I watched Frank give high-fives to a group of boys sitting in the middle of class. Some of them got up and sat backwards over their desks putting their feet up on the seats, immediately trying to impress him. Sitting that way was forbidden. I scribbled their names: Benjamin, Paul, Chimezie, Obinna. I hesitated and looked over. Frank spread his legs wider on his seat. He held my gaze for what seemed like a minute before looking away. He seemed bored. I put my pen to the paper again. ‘Frank’.
To be fair, he was not doing what he was supposed to which was, reading the chapter we were assigned. It wasn’t as if I was punishing him for ignoring me all last week, but putting his name down in the ‘Noise makers’ list for the teacher gave me a small frisson of pleasure. Serve him right for treating me like I was a nobody.
“Hia, are you still hating him?” said Chinenye beside me. She was looking at the list which I had forgotten to cover up with my exercise book as usual.
“Who says I hate him?” I covered up the list and rearranged the expression on my face.
“Then why did you write his name ‘x3’? He is only sitting down there. Other people are shouting more than him.” I looked over to where he was sitting again. Aware of my eyes, Frank turned his body so that he could no longer see me. I bit the tip of my pen and contemplated changing the ‘x3’ to ‘x5’.
“I did that because he is responsible for all the boys making noise. They are only trying to behave like Americana that’s why they are sitting that way. Why doesn’t he just go back to his seat?” Chinenye looked me in the face. “You hate him,” she said and turned back to her books. I was distracted by a movement to my left.
“What are you doing?” A boy grabbed the corner of the paper and tried to slide it out from under my exercise book. “Go back to your seat now or I will write your name twenty times and you will cut grass until your fingers bleed.”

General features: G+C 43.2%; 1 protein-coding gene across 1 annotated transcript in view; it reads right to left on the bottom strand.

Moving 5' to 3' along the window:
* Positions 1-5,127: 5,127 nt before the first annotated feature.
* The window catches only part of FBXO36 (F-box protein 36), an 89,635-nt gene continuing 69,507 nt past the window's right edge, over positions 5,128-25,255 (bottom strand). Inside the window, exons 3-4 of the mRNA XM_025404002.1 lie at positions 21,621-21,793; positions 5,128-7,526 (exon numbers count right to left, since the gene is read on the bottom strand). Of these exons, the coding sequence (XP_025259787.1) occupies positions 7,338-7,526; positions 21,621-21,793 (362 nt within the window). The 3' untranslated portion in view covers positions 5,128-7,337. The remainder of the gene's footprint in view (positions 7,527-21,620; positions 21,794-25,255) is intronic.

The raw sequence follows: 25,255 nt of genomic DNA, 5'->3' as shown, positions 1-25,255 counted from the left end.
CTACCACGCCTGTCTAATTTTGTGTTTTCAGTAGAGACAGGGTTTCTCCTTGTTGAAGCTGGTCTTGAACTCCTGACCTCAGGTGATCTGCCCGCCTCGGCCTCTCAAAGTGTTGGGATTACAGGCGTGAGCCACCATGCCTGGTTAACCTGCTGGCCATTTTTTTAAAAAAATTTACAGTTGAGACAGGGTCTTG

“I am trying to see if you wrote my name. I know you wrote my name. Why are you so wicked?” I refused to respond. I could not confirm or deny his accusations. I did not have to answer. The teacher had placed me in charge. I pressed my hands down on my book. He pulled harder. I leaned into my hands with my chest. I could feel the paper slipping out.
“Stop it!” I said. “You’re going to tear it and then you’ll definitely be in trouble.”
“Give it to me then, and I will not have to take it. Let me just see if you wrote my name…”
“No!” The commotion was drawing everyone’s attention. I stood up and threw myself over the paper just as I heard it rip. The boy held it over his head and laughed. I threw myself at him.
“Eh, Obinna your name is here o. Amaka so is yours…” I hit him in the belly but it didn’t seem to connect somehow. The named people started shouting. Voices flew at me from all sides of the classroom. I stomped on the boy’s feet, he winced and continued reading, but his voice was starting to register pain. I knew I had to keep trying before he got to…
“Frank, she wrote your name too. Times three.” My arms dropped to my sides. I could not look up. The silence in class grew until it was a living thing. Some of my classmates stared at me open mouthed as if I had reached into the sky, plucked the sun and shoved it, burning hot, into my anus. My brow furrowed and my breath felt hot on my top lip. Who was Frank anyway? Was he God? Why could I not write his name? I opened my mouth to ask as much.
“Hey let her go.” He looked at me. “She gotta do what she gotta do.” Shame twisted in my belly. I snatched the piece of paper back. ‘Ebere Nnemurumkuja – Grass cutting (for spying and snatching)’ I made sure the boy saw his name written in capital letters before I sat down.
The noise resumed in earnest and grew and grew. I knew what they were doing. They were daring me to write all their names. I brought out my pen and scribbled furiously….suddenly I was tired. I crumpled up the piece of paper and stuck it in my bag.
“What the hell is going on here? Where is Mrs Nwankpa?” The boys scrambled to take their seats, ending up in the wrong places and getting shoved about. Someone landed on their back in the aisle and struggled to right themselves.
“She put us in charge sir, she’s just gone to the admin office.”
“She did eh? Well, I can see from the board that you are meant to be reading Chapter 5 of your Social Studies text books but many of you, especially you boys over there,” he pointed with his cane causing a collective shiver in the room, “Were busy chatting as if this is a marketplace. Who is in charge of ‘Names of Noisemakers’?”
All eyes swiveled towards me.